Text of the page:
UK: Discrimination against people of African descent is structural, institutional and systemic, say UN experts
27 January 2023
LONDON/GENEVA (27 January 2023) – Racism in the United Kingdom of Great Britain and Northern Ireland is structural, institutional and systemic, UN experts* said today, warning that people of African descent in the country continue to encounter racial discrimination and erosion of their fundamental rights.
“We have serious concerns about impunity and the failure to address racial disparities in the criminal justice system, deaths in police custody, ‘joint enterprise’ convictions and the dehumanising nature of the stop and (strip) search,” the UN Working Group of Experts on People of African Descent said in a statement at the end of an official visit to the UK.
The experts documented the “trauma” felt by people of African descent who were suffering racial discrimination and injustice in the UK. “A woman of African descent we met during our visit lamented, ‘will this ever end?’” they said.
A decade of austerity measures in the UK had exacerbated racism, racial discrimination and other intolerance people of African descent encounter, which had an adverse impact on their fundamental rights, the experts observed.
“From the perspective of people of African descent, racism in the UK is structural, institutional and systemic,” the experts said.
The experts pointed out that for people of African descent, their experience with state and public institutions, the private sector and society was that it perpetuated racial hierarchies. “Racialised acts targeting people of African descent have remained steadfast, and the experience is similar across different parts of the UK,” the experts said. “They are victimised and have no assurance of effective redress from authorities or the justice system,” they said.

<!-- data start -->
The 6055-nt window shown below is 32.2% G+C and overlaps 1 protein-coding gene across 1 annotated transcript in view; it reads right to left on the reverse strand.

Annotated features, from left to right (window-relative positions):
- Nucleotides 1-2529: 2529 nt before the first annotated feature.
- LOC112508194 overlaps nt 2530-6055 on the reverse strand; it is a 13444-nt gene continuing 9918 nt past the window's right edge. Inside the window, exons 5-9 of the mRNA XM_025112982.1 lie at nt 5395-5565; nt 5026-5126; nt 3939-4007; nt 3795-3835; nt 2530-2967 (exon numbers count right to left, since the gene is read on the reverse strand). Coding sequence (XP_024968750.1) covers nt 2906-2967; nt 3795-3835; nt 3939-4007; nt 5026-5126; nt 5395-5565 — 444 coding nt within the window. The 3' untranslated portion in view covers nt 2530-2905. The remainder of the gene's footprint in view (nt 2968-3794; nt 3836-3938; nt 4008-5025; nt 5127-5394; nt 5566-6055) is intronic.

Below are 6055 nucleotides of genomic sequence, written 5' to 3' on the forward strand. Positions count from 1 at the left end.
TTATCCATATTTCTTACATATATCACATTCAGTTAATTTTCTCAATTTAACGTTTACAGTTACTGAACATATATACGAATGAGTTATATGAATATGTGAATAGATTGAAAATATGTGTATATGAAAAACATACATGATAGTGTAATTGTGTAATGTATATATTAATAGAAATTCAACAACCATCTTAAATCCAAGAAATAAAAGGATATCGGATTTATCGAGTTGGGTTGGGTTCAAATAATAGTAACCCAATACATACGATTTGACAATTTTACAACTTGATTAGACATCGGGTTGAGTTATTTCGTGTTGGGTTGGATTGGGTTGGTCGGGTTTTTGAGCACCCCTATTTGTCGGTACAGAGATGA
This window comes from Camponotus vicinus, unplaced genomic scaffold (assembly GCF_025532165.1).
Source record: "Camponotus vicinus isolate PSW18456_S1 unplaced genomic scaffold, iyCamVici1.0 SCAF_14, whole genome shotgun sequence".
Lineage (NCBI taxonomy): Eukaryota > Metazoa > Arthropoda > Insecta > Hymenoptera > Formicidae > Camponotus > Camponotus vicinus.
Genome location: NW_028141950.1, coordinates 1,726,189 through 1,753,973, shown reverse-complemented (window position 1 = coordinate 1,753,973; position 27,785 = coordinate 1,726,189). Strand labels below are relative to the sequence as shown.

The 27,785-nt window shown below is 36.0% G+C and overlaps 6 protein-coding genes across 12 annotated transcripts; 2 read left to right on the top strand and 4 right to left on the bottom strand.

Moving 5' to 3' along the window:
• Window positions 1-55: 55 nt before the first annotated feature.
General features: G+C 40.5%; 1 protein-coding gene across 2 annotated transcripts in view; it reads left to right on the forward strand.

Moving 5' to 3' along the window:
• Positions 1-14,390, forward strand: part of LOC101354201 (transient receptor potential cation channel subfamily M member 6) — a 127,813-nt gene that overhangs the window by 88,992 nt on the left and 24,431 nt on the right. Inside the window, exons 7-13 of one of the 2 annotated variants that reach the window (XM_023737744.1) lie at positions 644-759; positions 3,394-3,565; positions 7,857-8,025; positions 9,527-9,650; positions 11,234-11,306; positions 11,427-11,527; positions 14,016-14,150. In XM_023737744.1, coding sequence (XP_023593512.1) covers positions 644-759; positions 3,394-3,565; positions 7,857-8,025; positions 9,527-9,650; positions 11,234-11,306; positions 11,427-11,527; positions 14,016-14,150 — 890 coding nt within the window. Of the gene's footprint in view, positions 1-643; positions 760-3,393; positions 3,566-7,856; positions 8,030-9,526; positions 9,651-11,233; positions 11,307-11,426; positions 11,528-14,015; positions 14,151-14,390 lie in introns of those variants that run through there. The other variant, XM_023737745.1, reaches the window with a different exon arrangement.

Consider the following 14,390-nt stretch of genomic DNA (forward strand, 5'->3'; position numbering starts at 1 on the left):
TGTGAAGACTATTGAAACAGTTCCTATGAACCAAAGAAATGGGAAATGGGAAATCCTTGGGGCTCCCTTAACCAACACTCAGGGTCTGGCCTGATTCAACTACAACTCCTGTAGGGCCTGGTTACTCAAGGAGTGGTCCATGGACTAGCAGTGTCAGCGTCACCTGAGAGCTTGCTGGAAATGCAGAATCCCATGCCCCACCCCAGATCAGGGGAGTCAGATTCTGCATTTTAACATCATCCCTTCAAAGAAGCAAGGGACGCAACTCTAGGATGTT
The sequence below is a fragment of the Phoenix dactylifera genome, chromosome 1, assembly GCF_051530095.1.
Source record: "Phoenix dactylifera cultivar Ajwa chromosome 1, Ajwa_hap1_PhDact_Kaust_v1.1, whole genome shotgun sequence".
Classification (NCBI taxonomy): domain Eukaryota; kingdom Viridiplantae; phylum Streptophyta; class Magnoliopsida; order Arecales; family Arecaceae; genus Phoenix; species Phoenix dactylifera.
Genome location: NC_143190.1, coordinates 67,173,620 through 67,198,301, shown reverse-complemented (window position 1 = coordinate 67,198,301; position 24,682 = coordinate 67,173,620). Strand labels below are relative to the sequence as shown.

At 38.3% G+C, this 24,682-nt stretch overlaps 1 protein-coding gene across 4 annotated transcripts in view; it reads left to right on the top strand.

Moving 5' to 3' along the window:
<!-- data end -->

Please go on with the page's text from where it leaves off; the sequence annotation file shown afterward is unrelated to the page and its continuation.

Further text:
Welcoming emerging efforts towards reparation for the legacies of the trade and trafficking in enslaved Africans, the Working Group encouraged all stakeholders including the government to do more to ensure the rehabilitation, restoration, and reconciliation of the state with its people.
“Streamlining accessible, independent and effective complaint mechanisms to address racism, ensuring police accountability, fair trial guarantees for all persons, and redress to all persons affected by the Windrush scandal are imperative” said Catherine S. Namakula, Chair of the Working Group. “Austerity to the peril of fundamental rights is a costly undertaking for the UK,” she said.
The Working Group, which also included human rights experts Barbara Reynolds and Dominique Day, visited London, Birmingham, Manchester and Bristol.
The experts will present a report with their findings and recommendations to the UN Human Rights Council in September 2023.
The Working Group of Experts on People of African Descent was established on 25 April 2002 by the then Commission on Human Rights, following the World Conference against Racism held in Durban in 2001. It is composed of five independent experts: Ms. Catherine Namakula (Uganda) current Chair-Rapporteur; Ms. Barbara Reynolds (Guyana) current Vice-Chair; Ms. Dominique Day (United States of America); and Ms. Miriam Ekiudoko (Hungary).
The Working Group is part of what is known as the Special Procedures of the United Nations Human Rights Council. Special Procedures, the largest body of independent experts in the United Nations Human Rights system, is the general name of the Council's independent fact-finding and monitoring mechanisms. Special Procedures mandate-holders are independent human rights experts appointed by the Human Rights Council to address either specific country situations or thematic issues in all parts of the world. They are not UN staff and are independent from any government or organization. They serve in their individual capacity and do not receive a salary for their work.